By Tracy Rusch, journalism, May 2008 graduate
Vicki Miller didn’t know anything about HIV/AIDS at age 11, except that it took her beloved uncle.
So when UW Oshkosh painting professor Li Hu approached her about applying for the 2007 Undergraduate Student/Faculty Collaborative Research program, she had the perfect idea for a project.
With Hu and art professor and adviser Don Stolley, Miller would challenge the stereotypical view of the virus by using art to show the positive contributions that people with HIV/AIDS make to society.
“I thought…it would be great to do a project where I could create a platform for people to have an open discussion about what it is to have it now, HIV/AIDS, and how we have advanced as far as medicine and funding,” Miller said, who graduated in December 2007.
Miller interviewed and photographed eight people who have HIV/AIDS. She then used the information about their heritages, professions and passions from the interviews and the photographs to paint a 4-by-6-foot oil portrait of each person.
While each painting features the person in the center as a calm and simple spot for the eyes to rest, the background displays bits and pieces of who each person is when finally stripped of the HIV/AIDS label. Miller wanted the background to “show their world, its revolution around them and within them.”
The people she met and their stories of struggles and successes were enlightening and Miller’s favorite part of the project. “What it did to me as not just an artist, but as a human being was invaluable,” she said.
Miller hopes that her project shows others that art is a platform where they can make a statement and challenge people’s thoughts. That art offers a place where change can happen.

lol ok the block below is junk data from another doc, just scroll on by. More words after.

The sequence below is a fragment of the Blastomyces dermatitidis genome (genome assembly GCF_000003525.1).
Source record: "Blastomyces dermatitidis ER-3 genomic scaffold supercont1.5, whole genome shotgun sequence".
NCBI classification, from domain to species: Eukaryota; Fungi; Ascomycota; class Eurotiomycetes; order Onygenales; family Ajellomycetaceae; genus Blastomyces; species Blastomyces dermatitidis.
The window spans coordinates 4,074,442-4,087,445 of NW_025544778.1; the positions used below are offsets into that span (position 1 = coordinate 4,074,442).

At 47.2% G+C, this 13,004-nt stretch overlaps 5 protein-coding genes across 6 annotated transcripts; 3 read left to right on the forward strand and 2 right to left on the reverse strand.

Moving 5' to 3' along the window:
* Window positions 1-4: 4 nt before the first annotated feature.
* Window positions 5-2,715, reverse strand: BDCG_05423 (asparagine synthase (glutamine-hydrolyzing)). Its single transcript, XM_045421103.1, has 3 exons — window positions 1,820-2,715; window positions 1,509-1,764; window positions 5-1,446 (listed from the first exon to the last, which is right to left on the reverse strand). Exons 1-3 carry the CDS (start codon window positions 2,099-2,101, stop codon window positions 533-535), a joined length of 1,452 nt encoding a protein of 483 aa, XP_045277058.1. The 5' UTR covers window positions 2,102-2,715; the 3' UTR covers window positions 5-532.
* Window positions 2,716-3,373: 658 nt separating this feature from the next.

Some students participate in research projects because it will add sparkle to their resumes, but Miller said that’s secondary to the unique learning experience offered through collaborative research.
Miller spent a lot of time painting in her basement, but at first worked closely with Stolley and Hu. Stolley, who consented to being her faculty adviser for the project, kept her on track and encouraged her to push forward.
Hu taught her a lot about composition and how to handle the aesthetics of form and figure. Both played a role in her success, but it was up to Miller to complete the project and make the most of the experience.
Like many students who conduct research, Miller had fun while she learned. She looks back on her research as an opportunity to grow as an artist and, more importantly, an individual.
“It helps broaden your worldview and your perspective as an individual, and I think that’s a great gift,” she said.
As a UW Oshkosh undergraduate student, Vicki Miller was involved in: Celebration of Scholarship 2008 and the Undergraduate Student/ Faculty Collaborative Research program.